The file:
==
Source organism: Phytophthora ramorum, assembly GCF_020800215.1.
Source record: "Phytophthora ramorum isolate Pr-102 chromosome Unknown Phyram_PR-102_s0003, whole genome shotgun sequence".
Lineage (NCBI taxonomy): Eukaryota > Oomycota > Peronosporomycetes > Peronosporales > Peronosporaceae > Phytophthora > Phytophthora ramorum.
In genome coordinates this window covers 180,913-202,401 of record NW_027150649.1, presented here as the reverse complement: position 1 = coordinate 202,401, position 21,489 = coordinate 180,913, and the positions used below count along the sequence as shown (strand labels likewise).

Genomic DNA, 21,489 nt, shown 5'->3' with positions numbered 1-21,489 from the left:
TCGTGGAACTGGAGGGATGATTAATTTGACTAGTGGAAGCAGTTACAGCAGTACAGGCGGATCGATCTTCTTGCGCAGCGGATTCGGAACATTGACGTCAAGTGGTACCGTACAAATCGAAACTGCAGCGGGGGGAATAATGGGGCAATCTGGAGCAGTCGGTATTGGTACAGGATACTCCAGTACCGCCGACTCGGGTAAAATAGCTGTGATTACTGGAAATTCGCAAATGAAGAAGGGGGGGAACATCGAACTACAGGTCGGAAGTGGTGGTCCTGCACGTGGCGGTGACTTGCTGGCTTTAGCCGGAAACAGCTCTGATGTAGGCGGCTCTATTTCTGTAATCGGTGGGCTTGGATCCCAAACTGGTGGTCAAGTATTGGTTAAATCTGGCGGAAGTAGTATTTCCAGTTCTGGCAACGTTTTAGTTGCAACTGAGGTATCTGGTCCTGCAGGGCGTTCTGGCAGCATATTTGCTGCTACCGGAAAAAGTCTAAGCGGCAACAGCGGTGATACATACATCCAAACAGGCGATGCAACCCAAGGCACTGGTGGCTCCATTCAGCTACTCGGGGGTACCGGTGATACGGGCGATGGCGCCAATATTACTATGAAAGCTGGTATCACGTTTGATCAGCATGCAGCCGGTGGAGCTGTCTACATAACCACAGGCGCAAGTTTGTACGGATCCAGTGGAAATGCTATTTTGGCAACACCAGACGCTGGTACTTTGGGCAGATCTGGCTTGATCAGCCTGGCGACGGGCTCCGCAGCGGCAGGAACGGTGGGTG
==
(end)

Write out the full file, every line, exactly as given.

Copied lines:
Source organism: Phytophthora ramorum, assembly GCF_020800215.1.
Source record: "Phytophthora ramorum isolate Pr-102 chromosome Unknown Phyram_PR-102_s0003, whole genome shotgun sequence".
Lineage (NCBI taxonomy): Eukaryota > Oomycota > Peronosporomycetes > Peronosporales > Peronosporaceae > Phytophthora > Phytophthora ramorum.
In genome coordinates this window covers 180,913-202,401 of record NW_027150649.1, presented here as the reverse complement: position 1 = coordinate 202,401, position 21,489 = coordinate 180,913, and the positions used below count along the sequence as shown (strand labels likewise).

Genomic DNA, 21,489 nt, shown 5'->3' with positions numbered 1-21,489 from the left:
TCGTGGAACTGGAGGGATGATTAATTTGACTAGTGGAAGCAGTTACAGCAGTACAGGCGGATCGATCTTCTTGCGCAGCGGATTCGGAACATTGACGTCAAGTGGTACCGTACAAATCGAAACTGCAGCGGGGGGAATAATGGGGCAATCTGGAGCAGTCGGTATTGGTACAGGATACTCCAGTACCGCCGACTCGGGTAAAATAGCTGTGATTACTGGAAATTCGCAAATGAAGAAGGGGGGGAACATCGAACTACAGGTCGGAAGTGGTGGTCCTGCACGTGGCGGTGACTTGCTGGCTTTAGCCGGAAACAGCTCTGATGTAGGCGGCTCTATTTCTGTAATCGGTGGGCTTGGATCCCAAACTGGTGGTCAAGTATTGGTTAAATCTGGCGGAAGTAGTATTTCCAGTTCTGGCAACGTTTTAGTTGCAACTGAGGTATCTGGTCCTGCAGGGCGTTCTGGCAGCATATTTGCTGCTACCGGAAAAAGTCTAAGCGGCAACAGCGGTGATACATACATCCAAACAGGCGATGCAACCCAAGGCACTGGTGGCTCCATTCAGCTACTCGGGGGTACCGGTGATACGGGCGATGGCGCCAATATTACTATGAAAGCTGGTATCACGTTTGATCAGCATGCAGCCGGTGGAGCTGTCTACATAACCACAGGCGCAAGTTTGTACGGATCCAGTGGAAATGCTATTTTGGCAACACCAGACGCTGGTACTTTGGGCAGATCTGGCTTGATCAGCCTGGCGACGGGCTCCGCAGCGGCAGGAACGGTGGGTG